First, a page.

• The player has the option of hiring Tom Nook to build objects found around town for display for a fee. These include objects such as a water mill, sewer lines, street lamps, and so on. Several of these decorations were reused as Public Works Projects in Animal Crossing: New Leaf, 10 years after the release of e+.
  • The island now serves as the product for the player's final loan, which totals in at just under a million bells. Each player will own their own private island, as opposed to all 4 players sharing a single one.
  • K.K. Slider will perform for the player's birthday. The song he plays was later accessible in New Leaf as "K.K. Birthday" (itself only obtainable on the player's birthday). Villagers will also acknowledge the player's birthday by congratulating them and sending them gifts, and the player's mother will mail them a birthday cake.
  • Medicine is added, which can cure bee stings and help heal villagers, who can now become sick. This feature was later implemented overseas in Animal Crossing: Wild World.
  • There are over 60 new neighbors featured in e-Reader cards, and it is possible to choose which neighbors the player wants to move into their town by collecting their corresponding e-Reader card and then swiping them; this feature would later be implemented 13 years later with the Welcome amiibo update for New Leaf. The player can also make neighbors perform a few more actions than usual if one becomes good friends with them, such as waving to the player when they see them. This is not available in Animal Crossing because the e-Reader cards only cause the character on the card to send the player a letter with a gift and further give another gift through a written password on the back of the card. The added friendship actions that neighbors will perform also is not seen until Animal Crossing: Wild World.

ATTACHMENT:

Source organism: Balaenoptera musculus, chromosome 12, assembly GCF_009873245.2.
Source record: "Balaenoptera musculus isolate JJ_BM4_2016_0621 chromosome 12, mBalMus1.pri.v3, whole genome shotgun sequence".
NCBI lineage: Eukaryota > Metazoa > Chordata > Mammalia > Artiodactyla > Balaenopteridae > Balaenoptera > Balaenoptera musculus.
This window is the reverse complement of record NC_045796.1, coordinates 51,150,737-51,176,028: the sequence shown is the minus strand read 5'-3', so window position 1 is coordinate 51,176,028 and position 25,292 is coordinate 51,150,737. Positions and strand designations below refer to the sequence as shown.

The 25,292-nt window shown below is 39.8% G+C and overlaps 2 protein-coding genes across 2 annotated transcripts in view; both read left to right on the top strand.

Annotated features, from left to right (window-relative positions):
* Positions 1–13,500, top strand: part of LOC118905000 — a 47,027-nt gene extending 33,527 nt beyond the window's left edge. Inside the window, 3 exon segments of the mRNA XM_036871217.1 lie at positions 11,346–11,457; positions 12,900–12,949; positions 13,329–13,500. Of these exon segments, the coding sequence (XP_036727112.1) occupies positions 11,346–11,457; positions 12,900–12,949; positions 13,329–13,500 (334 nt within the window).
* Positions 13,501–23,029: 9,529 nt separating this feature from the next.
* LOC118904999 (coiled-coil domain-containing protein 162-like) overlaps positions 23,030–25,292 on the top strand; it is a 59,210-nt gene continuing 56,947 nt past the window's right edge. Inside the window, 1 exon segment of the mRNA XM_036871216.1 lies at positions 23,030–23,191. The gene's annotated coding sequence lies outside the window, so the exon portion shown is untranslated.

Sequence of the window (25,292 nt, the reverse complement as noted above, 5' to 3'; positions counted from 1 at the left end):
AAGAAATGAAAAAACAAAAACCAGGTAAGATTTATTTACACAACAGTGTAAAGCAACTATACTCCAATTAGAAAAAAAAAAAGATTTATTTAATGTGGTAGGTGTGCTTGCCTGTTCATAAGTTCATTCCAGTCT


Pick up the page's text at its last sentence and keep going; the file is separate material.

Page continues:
• The player can eavesdrop on conversations held between two neighbors in e+. The neighbors in Animal Crossing talk only for a split second, preventing the player from doing the same. This feature appears again in Wild World.
  • In Animal Crossing, asking for errands will cause them to either ask for an item from another neighbor or give an item to the player to deliver to a select neighbor. These items, however, are always unusable even if they were the same kind of object that could be normally used (like clothing or tools). In e+, they will do the same, except the items are always those that can be used by the player, and are contained in presents tied up with blue ribbons. If the player chooses to unwrap the present, they are able to use the item inside, but the one who gave the player the errand will be temporarily angered. They also sometimes offer errands involving the player personally giving another neighbor a letter, which they can choose to read. This is another feature added into Animal Crossing: Wild World, except the color of the ribbons on delivery presents is changed to green.
  • The player can copy players and towns from + to e+. The player can only take a few things with them, such as their name, birthdate, fishing and insect catching records, their personal patterns, and their item catalog. The duplicated subjects are not deleted from the + version, and are still fully accessible there.
  • The Post Office can now hold up to five sections for saved letters, each with 160 slots, either on the same Memory Card or on multiple ones, allowing the player to save up to 800 letters.